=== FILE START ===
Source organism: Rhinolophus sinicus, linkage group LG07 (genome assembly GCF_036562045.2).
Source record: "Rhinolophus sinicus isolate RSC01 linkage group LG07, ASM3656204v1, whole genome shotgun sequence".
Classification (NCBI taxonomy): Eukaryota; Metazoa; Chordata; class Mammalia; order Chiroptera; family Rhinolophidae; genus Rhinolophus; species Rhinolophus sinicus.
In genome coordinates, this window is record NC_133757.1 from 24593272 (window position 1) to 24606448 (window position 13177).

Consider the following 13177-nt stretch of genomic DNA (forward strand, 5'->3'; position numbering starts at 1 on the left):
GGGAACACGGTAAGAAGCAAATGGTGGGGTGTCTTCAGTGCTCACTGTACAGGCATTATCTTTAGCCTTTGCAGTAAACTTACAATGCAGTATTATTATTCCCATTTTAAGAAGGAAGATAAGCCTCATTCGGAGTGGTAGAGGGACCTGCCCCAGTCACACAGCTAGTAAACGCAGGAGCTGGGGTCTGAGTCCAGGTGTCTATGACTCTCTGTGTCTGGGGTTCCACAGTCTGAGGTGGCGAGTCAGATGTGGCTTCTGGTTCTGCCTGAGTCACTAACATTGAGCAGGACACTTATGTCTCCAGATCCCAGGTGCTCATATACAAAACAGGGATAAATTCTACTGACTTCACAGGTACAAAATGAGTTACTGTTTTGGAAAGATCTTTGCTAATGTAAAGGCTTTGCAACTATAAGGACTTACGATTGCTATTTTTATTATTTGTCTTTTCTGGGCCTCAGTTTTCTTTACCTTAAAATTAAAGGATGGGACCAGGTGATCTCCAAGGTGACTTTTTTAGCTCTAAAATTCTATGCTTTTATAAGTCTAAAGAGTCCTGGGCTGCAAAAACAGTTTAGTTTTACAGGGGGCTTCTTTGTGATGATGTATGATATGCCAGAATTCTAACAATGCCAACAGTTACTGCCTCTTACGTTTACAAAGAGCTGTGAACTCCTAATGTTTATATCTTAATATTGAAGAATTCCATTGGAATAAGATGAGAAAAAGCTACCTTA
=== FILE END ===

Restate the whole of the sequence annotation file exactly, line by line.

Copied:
Source organism: Rhinolophus sinicus, linkage group LG07 (genome assembly GCF_036562045.2).
Source record: "Rhinolophus sinicus isolate RSC01 linkage group LG07, ASM3656204v1, whole genome shotgun sequence".
Classification (NCBI taxonomy): Eukaryota; Metazoa; Chordata; class Mammalia; order Chiroptera; family Rhinolophidae; genus Rhinolophus; species Rhinolophus sinicus.
In genome coordinates, this window is record NC_133757.1 from 24593272 (window position 1) to 24606448 (window position 13177).

Consider the following 13177-nt stretch of genomic DNA (forward strand, 5'->3'; position numbering starts at 1 on the left):
GGGAACACGGTAAGAAGCAAATGGTGGGGTGTCTTCAGTGCTCACTGTACAGGCATTATCTTTAGCCTTTGCAGTAAACTTACAATGCAGTATTATTATTCCCATTTTAAGAAGGAAGATAAGCCTCATTCGGAGTGGTAGAGGGACCTGCCCCAGTCACACAGCTAGTAAACGCAGGAGCTGGGGTCTGAGTCCAGGTGTCTATGACTCTCTGTGTCTGGGGTTCCACAGTCTGAGGTGGCGAGTCAGATGTGGCTTCTGGTTCTGCCTGAGTCACTAACATTGAGCAGGACACTTATGTCTCCAGATCCCAGGTGCTCATATACAAAACAGGGATAAATTCTACTGACTTCACAGGTACAAAATGAGTTACTGTTTTGGAAAGATCTTTGCTAATGTAAAGGCTTTGCAACTATAAGGACTTACGATTGCTATTTTTATTATTTGTCTTTTCTGGGCCTCAGTTTTCTTTACCTTAAAATTAAAGGATGGGACCAGGTGATCTCCAAGGTGACTTTTTTAGCTCTAAAATTCTATGCTTTTATAAGTCTAAAGAGTCCTGGGCTGCAAAAACAGTTTAGTTTTACAGGGGGCTTCTTTGTGATGATGTATGATATGCCAGAATTCTAACAATGCCAACAGTTACTGCCTCTTACGTTTACAAAGAGCTGTGAACTCCTAATGTTTATATCTTAATATTGAAGAATTCCATTGGAATAAGATGAGAAAAAGCTACCTTA